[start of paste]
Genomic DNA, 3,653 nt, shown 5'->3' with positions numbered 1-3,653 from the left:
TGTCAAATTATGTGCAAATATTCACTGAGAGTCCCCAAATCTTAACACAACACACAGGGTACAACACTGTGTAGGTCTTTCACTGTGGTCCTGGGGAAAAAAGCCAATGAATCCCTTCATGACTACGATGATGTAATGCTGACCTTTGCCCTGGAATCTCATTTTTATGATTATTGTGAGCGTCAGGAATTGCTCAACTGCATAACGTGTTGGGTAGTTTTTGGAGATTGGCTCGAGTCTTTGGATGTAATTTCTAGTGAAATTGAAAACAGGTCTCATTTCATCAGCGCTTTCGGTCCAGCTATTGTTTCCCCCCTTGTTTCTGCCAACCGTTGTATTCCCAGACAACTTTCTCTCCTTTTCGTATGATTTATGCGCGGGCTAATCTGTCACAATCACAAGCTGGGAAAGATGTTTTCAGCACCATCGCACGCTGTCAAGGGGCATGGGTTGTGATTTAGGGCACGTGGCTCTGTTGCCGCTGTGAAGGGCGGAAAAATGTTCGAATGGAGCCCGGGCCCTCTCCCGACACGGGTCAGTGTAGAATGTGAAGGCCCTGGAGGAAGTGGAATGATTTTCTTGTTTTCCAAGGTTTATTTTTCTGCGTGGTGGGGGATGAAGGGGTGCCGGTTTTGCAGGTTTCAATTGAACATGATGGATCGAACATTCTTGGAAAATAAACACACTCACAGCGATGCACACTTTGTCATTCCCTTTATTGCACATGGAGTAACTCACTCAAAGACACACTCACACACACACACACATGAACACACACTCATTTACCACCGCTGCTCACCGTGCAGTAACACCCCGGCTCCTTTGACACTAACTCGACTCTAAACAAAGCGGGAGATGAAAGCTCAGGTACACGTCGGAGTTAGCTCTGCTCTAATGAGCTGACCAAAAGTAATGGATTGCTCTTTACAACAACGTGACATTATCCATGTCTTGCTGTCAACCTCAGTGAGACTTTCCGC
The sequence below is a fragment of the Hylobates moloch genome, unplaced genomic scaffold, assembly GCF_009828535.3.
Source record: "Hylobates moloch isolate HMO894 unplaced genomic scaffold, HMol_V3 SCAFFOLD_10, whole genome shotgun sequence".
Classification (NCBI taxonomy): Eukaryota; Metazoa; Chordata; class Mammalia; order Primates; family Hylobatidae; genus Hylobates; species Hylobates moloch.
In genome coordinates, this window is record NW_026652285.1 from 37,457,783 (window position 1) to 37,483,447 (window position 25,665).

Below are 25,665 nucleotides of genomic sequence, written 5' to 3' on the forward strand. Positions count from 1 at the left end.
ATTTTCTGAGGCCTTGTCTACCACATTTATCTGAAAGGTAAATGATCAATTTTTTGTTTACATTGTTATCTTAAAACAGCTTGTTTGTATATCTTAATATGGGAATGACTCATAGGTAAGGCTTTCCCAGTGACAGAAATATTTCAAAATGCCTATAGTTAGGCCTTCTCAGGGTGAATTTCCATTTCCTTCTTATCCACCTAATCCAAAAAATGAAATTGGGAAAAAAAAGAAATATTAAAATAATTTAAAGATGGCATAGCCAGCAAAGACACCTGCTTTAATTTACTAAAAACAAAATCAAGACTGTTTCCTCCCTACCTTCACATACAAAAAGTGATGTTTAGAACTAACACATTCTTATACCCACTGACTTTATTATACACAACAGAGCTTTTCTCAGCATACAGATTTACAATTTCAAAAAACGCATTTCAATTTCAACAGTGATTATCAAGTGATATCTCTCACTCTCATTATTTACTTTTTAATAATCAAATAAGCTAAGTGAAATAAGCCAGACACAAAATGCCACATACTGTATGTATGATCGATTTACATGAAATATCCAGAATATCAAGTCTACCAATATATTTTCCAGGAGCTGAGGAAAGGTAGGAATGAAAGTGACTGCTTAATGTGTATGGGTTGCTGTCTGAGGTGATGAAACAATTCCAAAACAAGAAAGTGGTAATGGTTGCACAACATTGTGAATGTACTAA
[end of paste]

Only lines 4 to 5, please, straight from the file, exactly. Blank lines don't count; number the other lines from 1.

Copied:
Source record: "Hylobates moloch isolate HMO894 unplaced genomic scaffold, HMol_V3 SCAFFOLD_10, whole genome shotgun sequence".
Classification (NCBI taxonomy): Eukaryota; Metazoa; Chordata; class Mammalia; order Primates; family Hylobatidae; genus Hylobates; species Hylobates moloch.